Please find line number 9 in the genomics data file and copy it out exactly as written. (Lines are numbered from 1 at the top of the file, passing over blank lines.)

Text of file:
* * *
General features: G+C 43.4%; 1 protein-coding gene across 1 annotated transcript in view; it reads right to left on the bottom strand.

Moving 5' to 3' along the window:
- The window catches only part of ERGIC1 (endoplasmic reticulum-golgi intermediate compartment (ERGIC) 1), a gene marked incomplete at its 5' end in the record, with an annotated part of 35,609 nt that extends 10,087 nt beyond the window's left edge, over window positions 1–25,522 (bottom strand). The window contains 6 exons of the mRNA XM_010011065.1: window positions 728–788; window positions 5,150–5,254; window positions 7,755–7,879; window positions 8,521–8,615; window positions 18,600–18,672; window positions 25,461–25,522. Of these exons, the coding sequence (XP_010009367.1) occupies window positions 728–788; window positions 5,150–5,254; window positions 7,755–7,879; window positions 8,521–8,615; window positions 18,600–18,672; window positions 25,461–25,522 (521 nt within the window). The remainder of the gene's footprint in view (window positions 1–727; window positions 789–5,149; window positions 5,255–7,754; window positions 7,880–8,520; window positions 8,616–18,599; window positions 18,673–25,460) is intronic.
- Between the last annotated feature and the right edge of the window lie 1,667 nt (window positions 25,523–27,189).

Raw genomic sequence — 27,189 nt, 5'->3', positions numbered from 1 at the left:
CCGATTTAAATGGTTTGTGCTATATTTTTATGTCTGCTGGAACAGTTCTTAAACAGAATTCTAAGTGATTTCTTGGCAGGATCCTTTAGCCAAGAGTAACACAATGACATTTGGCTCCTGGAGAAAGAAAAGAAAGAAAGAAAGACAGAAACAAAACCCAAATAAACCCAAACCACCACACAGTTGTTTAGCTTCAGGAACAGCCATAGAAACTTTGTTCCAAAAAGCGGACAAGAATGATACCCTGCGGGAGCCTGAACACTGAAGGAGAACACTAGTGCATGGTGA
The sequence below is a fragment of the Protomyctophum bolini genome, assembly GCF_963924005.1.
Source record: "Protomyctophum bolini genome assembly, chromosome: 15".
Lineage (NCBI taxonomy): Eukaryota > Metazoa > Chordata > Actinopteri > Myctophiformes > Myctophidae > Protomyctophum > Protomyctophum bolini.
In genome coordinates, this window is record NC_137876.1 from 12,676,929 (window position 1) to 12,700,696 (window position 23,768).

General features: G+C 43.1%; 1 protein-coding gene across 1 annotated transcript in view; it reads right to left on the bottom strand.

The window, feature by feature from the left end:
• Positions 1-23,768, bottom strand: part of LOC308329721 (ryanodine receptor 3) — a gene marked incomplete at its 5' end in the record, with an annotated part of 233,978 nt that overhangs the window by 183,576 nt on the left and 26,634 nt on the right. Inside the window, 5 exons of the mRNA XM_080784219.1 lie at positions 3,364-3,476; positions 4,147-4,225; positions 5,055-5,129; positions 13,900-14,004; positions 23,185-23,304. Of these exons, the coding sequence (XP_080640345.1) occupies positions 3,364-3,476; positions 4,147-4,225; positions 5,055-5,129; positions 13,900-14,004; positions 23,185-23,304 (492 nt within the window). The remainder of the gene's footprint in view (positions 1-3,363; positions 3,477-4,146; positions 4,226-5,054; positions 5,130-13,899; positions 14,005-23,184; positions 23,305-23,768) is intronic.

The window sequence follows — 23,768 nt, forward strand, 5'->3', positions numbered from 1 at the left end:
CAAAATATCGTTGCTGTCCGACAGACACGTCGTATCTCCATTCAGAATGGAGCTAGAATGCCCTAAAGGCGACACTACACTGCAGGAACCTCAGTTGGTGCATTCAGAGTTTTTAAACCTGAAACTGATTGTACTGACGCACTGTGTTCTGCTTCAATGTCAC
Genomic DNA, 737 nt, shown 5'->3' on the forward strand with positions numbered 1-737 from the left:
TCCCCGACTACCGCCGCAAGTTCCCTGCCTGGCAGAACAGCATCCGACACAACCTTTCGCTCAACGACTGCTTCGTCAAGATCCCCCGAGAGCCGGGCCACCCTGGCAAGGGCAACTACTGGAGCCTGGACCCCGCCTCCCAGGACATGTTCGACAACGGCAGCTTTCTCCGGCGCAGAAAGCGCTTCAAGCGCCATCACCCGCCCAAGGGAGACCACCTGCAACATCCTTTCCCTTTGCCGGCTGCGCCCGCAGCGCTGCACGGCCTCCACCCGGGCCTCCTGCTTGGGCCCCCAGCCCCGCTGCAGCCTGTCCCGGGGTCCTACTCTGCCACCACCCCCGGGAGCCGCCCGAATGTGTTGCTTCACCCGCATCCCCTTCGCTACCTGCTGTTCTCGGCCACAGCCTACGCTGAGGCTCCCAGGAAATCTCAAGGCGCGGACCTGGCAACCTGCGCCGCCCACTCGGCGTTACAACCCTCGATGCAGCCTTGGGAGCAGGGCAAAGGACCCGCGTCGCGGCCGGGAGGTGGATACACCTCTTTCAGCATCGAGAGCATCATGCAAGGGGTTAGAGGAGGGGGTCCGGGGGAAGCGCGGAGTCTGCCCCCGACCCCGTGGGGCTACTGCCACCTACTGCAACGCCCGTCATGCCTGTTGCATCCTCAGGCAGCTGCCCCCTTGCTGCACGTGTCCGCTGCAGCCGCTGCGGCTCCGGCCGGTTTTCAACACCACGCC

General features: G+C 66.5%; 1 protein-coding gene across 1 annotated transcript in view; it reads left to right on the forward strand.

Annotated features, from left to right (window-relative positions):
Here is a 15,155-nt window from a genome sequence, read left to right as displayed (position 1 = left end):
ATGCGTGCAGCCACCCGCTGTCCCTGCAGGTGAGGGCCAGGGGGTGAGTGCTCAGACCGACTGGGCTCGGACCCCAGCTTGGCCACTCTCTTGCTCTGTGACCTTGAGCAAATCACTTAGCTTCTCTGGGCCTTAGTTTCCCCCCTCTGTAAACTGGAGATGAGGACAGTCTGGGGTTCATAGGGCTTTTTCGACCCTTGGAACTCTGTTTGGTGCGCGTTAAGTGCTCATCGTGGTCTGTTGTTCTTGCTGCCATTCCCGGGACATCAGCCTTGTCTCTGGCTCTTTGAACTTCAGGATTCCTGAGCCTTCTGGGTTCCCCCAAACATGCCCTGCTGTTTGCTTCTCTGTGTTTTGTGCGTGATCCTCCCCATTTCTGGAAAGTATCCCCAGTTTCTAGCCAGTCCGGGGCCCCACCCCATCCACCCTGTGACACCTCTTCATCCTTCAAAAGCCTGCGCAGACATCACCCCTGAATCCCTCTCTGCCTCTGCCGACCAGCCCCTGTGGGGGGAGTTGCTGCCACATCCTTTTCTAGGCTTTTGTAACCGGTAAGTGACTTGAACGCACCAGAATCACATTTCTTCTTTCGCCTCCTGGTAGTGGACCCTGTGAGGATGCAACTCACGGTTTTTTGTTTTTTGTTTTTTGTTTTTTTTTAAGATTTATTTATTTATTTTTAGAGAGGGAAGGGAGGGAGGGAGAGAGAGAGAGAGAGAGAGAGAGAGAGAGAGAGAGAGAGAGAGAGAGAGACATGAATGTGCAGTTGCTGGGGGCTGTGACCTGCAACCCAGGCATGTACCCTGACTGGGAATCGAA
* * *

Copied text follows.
Lineage (NCBI taxonomy): Eukaryota > Metazoa > Chordata > Actinopteri > Myctophiformes > Myctophidae > Protomyctophum > Protomyctophum bolini.